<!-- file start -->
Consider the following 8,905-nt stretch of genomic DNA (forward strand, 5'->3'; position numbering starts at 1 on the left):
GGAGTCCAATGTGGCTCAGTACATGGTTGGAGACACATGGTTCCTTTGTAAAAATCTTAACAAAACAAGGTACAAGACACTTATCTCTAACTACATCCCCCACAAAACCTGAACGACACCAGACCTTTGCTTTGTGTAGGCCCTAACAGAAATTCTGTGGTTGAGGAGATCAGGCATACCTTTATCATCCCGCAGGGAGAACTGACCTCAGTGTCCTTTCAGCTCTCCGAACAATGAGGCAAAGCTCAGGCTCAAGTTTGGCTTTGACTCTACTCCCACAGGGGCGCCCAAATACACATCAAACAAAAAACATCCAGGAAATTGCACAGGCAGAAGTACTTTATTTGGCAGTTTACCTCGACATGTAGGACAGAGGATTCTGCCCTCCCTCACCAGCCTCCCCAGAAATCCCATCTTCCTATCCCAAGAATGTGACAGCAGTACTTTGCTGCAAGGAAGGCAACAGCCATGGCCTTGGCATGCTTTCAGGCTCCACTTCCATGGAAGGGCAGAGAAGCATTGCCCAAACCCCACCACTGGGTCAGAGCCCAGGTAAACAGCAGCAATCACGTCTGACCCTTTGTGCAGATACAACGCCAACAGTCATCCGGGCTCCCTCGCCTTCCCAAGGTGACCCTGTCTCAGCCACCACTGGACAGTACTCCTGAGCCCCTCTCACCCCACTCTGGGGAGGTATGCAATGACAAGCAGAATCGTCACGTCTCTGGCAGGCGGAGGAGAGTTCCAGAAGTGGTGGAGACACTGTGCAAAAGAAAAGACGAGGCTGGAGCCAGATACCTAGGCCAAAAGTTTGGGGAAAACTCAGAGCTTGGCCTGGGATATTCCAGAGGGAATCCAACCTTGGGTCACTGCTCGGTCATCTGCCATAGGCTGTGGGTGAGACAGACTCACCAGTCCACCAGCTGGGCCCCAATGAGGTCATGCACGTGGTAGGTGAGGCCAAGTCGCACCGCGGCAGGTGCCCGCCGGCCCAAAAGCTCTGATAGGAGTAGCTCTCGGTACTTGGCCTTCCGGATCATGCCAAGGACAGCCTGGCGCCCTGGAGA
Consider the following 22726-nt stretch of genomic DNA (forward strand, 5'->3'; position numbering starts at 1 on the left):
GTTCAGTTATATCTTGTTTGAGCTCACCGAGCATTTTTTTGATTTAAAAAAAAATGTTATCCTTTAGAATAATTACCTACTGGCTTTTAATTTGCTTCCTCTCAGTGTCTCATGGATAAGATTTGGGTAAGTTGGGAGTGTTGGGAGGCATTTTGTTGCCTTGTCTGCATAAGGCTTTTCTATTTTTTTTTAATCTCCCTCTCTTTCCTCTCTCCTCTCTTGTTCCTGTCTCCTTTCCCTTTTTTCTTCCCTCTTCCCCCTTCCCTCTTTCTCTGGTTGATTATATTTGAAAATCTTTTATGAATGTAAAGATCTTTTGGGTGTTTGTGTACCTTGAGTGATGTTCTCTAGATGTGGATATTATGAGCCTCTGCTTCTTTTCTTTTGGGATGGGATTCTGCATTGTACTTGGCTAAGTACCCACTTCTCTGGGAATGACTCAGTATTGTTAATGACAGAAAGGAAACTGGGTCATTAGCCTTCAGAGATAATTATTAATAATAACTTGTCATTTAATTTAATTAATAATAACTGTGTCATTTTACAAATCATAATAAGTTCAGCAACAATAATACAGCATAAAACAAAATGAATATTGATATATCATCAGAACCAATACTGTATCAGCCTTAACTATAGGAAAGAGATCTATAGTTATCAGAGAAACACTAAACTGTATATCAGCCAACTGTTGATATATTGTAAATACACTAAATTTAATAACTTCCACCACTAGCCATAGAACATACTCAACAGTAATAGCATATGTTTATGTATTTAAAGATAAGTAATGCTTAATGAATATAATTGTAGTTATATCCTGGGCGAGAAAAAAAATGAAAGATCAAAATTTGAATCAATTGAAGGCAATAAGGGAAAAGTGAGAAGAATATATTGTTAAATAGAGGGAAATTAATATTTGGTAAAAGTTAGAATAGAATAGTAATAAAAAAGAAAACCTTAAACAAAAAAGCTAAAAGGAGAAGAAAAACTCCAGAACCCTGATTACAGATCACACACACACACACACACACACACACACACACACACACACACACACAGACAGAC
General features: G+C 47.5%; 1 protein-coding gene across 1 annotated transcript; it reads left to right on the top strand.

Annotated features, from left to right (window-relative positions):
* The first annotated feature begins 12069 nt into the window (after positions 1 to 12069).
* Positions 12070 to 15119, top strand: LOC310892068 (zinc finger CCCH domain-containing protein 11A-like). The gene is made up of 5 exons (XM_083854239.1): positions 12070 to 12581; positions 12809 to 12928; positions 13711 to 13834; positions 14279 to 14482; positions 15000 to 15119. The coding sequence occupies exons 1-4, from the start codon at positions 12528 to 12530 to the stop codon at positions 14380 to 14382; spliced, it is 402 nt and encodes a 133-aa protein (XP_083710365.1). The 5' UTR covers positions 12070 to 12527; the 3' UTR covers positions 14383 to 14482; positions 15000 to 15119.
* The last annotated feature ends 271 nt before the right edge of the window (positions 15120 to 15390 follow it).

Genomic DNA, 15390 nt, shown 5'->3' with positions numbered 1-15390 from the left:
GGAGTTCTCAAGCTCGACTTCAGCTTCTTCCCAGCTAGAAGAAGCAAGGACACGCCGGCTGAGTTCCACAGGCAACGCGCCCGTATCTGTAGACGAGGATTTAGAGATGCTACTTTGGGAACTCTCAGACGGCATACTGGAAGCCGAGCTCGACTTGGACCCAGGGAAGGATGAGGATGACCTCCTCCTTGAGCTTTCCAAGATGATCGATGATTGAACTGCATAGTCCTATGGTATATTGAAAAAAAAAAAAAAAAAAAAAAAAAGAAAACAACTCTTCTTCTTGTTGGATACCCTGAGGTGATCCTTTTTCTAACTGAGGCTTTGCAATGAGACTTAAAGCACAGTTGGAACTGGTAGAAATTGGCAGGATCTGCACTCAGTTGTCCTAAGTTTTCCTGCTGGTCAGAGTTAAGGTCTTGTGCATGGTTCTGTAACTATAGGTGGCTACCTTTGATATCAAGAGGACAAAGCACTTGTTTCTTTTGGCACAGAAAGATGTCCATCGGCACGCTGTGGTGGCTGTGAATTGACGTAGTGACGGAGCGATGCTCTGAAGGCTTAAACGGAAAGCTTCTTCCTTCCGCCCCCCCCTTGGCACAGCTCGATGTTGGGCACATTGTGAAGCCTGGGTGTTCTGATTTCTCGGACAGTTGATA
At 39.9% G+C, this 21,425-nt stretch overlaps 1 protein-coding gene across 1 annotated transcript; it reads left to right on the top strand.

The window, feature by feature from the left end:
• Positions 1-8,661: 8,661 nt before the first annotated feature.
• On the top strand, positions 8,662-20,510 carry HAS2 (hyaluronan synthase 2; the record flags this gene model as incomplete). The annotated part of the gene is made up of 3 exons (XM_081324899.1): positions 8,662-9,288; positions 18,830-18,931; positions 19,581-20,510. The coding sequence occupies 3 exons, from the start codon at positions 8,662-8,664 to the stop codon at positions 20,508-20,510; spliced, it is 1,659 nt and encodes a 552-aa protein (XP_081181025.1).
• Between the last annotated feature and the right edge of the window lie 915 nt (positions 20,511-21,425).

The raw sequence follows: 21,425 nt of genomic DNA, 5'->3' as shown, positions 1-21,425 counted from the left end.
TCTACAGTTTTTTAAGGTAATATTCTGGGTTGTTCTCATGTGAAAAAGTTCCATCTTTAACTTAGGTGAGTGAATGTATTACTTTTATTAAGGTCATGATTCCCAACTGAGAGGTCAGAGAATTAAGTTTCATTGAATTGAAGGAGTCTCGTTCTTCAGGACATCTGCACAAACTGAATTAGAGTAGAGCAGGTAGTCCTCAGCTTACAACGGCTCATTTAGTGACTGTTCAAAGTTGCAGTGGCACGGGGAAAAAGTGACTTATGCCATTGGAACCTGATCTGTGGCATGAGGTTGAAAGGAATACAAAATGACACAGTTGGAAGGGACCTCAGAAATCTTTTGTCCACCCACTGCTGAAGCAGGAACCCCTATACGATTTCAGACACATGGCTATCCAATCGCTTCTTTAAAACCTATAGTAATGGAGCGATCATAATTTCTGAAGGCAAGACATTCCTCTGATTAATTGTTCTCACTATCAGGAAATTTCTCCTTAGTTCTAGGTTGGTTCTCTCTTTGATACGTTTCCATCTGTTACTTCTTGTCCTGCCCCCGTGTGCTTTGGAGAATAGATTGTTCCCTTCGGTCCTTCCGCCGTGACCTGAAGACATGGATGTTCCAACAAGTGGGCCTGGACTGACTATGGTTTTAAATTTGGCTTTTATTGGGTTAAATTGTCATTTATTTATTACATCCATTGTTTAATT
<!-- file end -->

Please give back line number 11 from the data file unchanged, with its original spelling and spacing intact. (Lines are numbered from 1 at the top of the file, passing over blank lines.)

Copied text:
GGAGTTCTCAAGCTCGACTTCAGCTTCTTCCCAGCTAGAAGAAGCAAGGACACGCCGGCTGAGTTCCACAGGCAACGCGCCCGTATCTGTAGACGAGGATTTAGAGATGCTACTTTGGGAACTCTCAGACGGCATACTGGAAGCCGAGCTCGACTTGGACCCAGGGAAGGATGAGGATGACCTCCTCCTTGAGCTTTCCAAGATGATCGATGATTGAACTGCATAGTCCTATGGTATATTGAAAAAAAAAAAAAAAAAAAAAAAAAGAAAACAACTCTTCTTCTTGTTGGATACCCTGAGGTGATCCTTTTTCTAACTGAGGCTTTGCAATGAGACTTAAAGCACAGTTGGAACTGGTAGAAATTGGCAGGATCTGCACTCAGTTGTCCTAAGTTTTCCTGCTGGTCAGAGTTAAGGTCTTGTGCATGGTTCTGTAACTATAGGTGGCTACCTTTGATATCAAGAGGACAAAGCACTTGTTTCTTTTGGCACAGAAAGATGTCCATCGGCACGCTGTGGTGGCTGTGAATTGACGTAGTGACGGAGCGATGCTCTGAAGGCTTAAACGGAAAGCTTCTTCCTTCCGCCCCCCCCTTGGCACAGCTCGATGTTGGGCACATTGTGAAGCCTGGGTGTTCTGATTTCTCGGACAGTTGATA